As part of the ongoing "top 12 for '12" series on IT management disruptions to watch for in 2012. The third and final of my “social IT” trends, is the need to rethink the IT delivery process by re-imagining the roles of development, QA and operations into something founder Patrick Debois coined DevOps.The Devops topic has already received substantial coverage from both my blog and others. In fact Patrick himself recently tweeted, “2011 was the year that vendors finally caught up with DevOps.”
Whether or not you believe that to be true, I do believe that 2012 will be the year that IT leaders will mobilize their teams as they realize the competitive advantage conferred on those organizations that are able to successfully adopt the core and peripheral tenets of DevOps, loosely speaking they are:
- allowing the developers to specify and deploy infrastructure “as code” (through API calls and meta data) in much the same way they request other resources such as memory (using malloc calls in C for example)
- adoption of a continuous deployment model that encourages regular, incremental releases of code changes that are frequently integrated back into a working core/trunk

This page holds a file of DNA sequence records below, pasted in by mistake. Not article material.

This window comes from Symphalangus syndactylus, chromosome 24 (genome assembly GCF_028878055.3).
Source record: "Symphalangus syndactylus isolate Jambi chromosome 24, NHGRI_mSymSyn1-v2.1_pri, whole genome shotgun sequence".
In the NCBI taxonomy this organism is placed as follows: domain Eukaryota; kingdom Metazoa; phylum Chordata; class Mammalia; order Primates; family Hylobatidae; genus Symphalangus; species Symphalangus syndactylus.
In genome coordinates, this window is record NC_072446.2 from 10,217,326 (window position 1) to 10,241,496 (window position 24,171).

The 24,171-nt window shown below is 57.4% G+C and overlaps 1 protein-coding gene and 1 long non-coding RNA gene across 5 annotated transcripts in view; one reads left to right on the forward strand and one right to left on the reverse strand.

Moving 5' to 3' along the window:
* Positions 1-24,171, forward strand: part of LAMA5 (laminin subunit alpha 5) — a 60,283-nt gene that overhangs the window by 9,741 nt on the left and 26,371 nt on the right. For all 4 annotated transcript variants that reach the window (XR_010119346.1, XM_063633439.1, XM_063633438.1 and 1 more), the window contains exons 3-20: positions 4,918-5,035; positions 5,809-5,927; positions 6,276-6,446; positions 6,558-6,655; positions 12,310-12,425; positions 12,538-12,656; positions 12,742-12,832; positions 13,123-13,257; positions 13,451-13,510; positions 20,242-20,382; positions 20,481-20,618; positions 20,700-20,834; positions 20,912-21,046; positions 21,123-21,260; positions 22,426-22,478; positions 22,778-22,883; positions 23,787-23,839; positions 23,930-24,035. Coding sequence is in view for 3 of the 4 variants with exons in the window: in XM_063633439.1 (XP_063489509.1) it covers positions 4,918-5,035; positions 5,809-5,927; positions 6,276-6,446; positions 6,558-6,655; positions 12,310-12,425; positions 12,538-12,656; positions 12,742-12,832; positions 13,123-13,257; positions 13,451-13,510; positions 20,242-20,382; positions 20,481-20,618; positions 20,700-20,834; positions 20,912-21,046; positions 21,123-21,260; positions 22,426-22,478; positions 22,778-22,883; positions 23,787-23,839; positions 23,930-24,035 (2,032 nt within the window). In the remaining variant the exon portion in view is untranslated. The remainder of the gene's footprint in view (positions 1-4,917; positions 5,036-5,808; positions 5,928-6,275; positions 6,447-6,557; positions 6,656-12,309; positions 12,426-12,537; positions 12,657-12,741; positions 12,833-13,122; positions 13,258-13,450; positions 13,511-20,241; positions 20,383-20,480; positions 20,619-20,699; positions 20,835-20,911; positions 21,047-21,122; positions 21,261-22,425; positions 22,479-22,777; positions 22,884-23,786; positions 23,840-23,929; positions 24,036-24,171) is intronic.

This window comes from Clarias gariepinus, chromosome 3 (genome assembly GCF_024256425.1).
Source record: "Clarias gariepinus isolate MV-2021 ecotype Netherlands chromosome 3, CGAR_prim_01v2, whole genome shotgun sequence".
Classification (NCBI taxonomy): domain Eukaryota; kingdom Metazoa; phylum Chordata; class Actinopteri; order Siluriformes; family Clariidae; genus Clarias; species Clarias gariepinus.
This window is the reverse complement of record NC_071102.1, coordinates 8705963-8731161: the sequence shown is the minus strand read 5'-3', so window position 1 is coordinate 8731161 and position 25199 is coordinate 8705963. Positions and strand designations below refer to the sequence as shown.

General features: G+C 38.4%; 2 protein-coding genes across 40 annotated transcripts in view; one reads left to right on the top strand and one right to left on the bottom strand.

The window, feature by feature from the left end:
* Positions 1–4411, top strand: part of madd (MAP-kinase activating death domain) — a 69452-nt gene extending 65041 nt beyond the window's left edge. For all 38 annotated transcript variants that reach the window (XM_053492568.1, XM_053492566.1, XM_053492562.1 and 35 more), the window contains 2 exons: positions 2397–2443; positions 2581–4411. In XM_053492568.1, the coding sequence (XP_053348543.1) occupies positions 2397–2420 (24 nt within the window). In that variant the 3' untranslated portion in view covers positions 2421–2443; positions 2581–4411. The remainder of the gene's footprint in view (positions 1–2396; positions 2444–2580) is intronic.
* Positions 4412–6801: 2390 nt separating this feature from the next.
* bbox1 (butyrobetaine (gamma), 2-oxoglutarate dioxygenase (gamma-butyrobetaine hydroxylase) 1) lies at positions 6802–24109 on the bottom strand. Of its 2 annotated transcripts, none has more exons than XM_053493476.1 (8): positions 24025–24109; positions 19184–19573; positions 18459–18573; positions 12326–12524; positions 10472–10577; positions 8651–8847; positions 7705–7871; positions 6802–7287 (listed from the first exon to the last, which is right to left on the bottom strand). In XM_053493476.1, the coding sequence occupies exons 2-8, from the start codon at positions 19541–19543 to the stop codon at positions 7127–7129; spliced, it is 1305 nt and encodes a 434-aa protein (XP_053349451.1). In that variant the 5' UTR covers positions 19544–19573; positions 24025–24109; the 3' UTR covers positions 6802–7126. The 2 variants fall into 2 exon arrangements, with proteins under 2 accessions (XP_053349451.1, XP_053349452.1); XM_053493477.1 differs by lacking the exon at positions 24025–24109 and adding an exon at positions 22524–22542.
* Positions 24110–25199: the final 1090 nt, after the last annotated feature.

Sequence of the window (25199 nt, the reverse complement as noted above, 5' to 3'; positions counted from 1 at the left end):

- test driven development and deployment supported by documented requirements, QA & regression suites
- a system of measures and KPIs that fosters the sustainable adoption of DevOps principals
- the automation of all of the above
While I acknowledge I've taken more than a little poetic license with the term DevOps, I do believe that in 2012 large enterprises will begin to formailze the principals outlined above, this will enable them to improve time-to-market (and hence competitiveness) as well as lower their development and operational costs through the reduction of work-in-progress, greater focus on technical debt and ultimately by tracking and improving the measures that matter.
The impact of this minor revolution in IT delivery will have far reaching implications for CTOs in terms of technology platforms, for HR leaders in terms of rewards systems and for IT/Business analysts in terms of planning and retiring business services - all of which you can expect to hear more about through the year.
I'm concerned that after 20 years I've been doing this too long. Is it just me, or do others feel the winds of change sweeping across IT?
Photo by gavinandrewstewart - http://flic.kr/p/9eMFp